By Rabbi Yehoshua Berman
Kesubos 36 – People Don’t Throw Away Money for Nothing
As we learned in earlier dapim, a woman who was captured by Goyim cannot marry a Kohein unless one of two things is true. Either we only know she was captured from her own admission, and she herself is insisting that she is tehorah, or there is some third party (even an eved) who can testify that she was not violated by the Goyim who captured her.
Regarding that second option, we see in today’s Daf a certain limitation. That is, if the person testifying for her is a Kohein, he cannot marry her himself. The reason is straightforward enough. We are concerned that if he wants to marry her, he may not be telling the truth, and is merely trying to justify his desire to marry her.
However, and this is a big however, if this Kohein provided the ransom money for her redemption out of his own pocket, than we can rely on his testimony that she is tehorah, and he can in fact marry her. Why? “A person does not throw away his money for nothing.” In other words, explains Rashi, it is clear from the situation that the whole reason he donated the money for her ransom in the first place is that he wants to marry her, and he would not have been willing to do so unless he was certain that he can in fact legitimately marry her.
This idea, that people don’t throw around money for nothing, has a lot of practical ramifications in life. In my neighborhood, there is a talmid chacham who provides many people with advice. He has quite a reputation for being able to address even the thorniest and most delicate of problems. As far as he is concerned, he would have been happy to provide his services free of charge as a chesed to Klal Yisrael. But the Rabbanim would hear nothing of it. They insisted that he charge at least a nominal fee. Still, this talmid chacham is not willing to personally benefit from such money, so the “fee” is to make a donation of the set amount to his Kollel (and that set amount is nowhere near what therapists usually charge).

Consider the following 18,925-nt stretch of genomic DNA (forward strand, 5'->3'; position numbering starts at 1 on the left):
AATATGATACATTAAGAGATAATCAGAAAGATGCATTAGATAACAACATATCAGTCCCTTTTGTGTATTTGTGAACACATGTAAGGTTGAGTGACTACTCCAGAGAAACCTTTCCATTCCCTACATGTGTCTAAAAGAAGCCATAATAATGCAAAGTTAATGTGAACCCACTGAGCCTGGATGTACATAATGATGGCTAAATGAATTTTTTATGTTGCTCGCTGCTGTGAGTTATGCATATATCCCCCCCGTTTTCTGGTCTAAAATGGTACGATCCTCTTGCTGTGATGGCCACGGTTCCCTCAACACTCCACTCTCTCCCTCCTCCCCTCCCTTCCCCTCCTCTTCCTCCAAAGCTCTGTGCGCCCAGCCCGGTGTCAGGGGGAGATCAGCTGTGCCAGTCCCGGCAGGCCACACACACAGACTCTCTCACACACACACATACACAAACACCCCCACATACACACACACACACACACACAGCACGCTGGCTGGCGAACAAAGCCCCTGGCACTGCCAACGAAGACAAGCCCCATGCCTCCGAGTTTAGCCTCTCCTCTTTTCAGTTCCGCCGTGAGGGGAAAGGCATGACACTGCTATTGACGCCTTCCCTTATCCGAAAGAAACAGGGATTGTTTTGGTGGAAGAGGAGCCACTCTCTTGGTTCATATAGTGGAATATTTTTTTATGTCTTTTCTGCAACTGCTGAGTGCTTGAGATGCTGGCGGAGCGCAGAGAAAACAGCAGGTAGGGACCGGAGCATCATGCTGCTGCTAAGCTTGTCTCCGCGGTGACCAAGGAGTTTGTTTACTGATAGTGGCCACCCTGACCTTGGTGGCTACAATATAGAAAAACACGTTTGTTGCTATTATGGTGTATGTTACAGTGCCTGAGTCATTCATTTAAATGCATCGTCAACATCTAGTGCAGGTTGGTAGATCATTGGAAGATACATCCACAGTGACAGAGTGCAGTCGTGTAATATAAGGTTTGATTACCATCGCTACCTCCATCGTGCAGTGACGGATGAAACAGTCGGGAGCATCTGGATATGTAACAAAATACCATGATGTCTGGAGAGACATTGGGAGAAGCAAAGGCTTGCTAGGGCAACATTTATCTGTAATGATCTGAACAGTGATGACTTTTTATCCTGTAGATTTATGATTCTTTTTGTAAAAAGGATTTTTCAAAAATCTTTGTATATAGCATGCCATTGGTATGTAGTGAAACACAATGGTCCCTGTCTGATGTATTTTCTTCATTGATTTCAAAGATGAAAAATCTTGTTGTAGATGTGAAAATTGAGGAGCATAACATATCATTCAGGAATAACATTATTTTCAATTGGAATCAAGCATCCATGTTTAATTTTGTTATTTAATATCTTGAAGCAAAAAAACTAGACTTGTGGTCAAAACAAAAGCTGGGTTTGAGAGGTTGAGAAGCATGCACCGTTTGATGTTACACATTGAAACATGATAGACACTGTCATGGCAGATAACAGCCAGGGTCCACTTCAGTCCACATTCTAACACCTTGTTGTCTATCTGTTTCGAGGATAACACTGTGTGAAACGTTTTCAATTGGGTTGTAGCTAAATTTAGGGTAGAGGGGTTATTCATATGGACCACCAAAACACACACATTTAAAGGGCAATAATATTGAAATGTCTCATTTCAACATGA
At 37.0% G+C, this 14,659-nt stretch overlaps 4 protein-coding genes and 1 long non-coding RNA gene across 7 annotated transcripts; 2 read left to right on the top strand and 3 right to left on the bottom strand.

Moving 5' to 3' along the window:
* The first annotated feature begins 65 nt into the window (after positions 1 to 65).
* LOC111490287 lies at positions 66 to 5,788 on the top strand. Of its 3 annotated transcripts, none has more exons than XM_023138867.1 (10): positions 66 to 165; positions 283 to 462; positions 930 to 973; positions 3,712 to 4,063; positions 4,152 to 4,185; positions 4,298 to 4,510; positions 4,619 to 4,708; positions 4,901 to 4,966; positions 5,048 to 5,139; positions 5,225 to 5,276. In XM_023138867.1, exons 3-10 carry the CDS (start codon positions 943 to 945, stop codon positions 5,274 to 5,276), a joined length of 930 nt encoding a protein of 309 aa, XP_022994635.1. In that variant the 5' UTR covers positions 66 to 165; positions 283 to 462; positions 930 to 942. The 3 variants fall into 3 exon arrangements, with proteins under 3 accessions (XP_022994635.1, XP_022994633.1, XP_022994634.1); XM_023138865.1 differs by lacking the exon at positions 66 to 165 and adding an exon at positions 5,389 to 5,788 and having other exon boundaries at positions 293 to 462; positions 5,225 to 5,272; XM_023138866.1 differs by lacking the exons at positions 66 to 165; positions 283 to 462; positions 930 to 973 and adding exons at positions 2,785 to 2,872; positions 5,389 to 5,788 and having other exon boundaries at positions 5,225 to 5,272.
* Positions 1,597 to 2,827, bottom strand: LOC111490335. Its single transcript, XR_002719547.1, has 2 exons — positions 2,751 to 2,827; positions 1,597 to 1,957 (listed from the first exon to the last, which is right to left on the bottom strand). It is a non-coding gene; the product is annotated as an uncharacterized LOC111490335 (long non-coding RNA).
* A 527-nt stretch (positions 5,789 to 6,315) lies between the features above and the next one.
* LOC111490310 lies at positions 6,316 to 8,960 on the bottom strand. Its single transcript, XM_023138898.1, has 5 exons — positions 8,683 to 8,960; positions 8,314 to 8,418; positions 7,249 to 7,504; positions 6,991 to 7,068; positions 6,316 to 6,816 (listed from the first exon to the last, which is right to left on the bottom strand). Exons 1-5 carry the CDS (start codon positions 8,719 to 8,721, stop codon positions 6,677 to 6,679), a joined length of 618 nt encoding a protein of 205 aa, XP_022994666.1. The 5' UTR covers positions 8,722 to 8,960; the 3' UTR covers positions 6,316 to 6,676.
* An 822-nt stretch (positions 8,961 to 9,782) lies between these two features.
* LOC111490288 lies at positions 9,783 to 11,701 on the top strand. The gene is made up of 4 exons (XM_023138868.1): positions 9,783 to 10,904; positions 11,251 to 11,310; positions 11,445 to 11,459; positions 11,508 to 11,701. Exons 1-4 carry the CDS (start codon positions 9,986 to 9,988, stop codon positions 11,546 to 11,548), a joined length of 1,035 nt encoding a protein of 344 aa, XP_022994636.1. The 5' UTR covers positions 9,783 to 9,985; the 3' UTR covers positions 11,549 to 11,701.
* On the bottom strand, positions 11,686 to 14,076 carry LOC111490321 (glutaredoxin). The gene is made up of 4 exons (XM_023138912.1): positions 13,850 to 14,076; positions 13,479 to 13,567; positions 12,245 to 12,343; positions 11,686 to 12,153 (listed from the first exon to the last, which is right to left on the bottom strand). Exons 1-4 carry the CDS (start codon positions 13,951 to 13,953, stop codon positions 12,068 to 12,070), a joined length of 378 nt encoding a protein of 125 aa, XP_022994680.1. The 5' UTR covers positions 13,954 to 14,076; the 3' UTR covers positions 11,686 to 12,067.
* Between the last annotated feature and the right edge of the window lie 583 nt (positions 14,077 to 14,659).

In any event, upon inquiring why it is that the Rabbanim insisted he charge some fee, I was told that otherwise people would not be inclined to take his counsel seriously. And that’s not the first time I ever heard such a thing.
I once met a doctor who was already quite wealthy. In the course of our conversation, this doctor mentioned that he charges far less than the going rate because he primarily does what he does just to help people and not for the money. I then proffered the obvious question. “So, why don’t you just offer your services free of charge?” The answer was the same as above. “Because if I would do that no one would take what I say seriously.”
If something is totally free of charge, human nature is to relate to it as “easy come, easy go”. When you have to pay for something, though, it forces you to accept the fact that this is important. It’s significant. You’ve invested yourself in it, and you therefore take it seriously.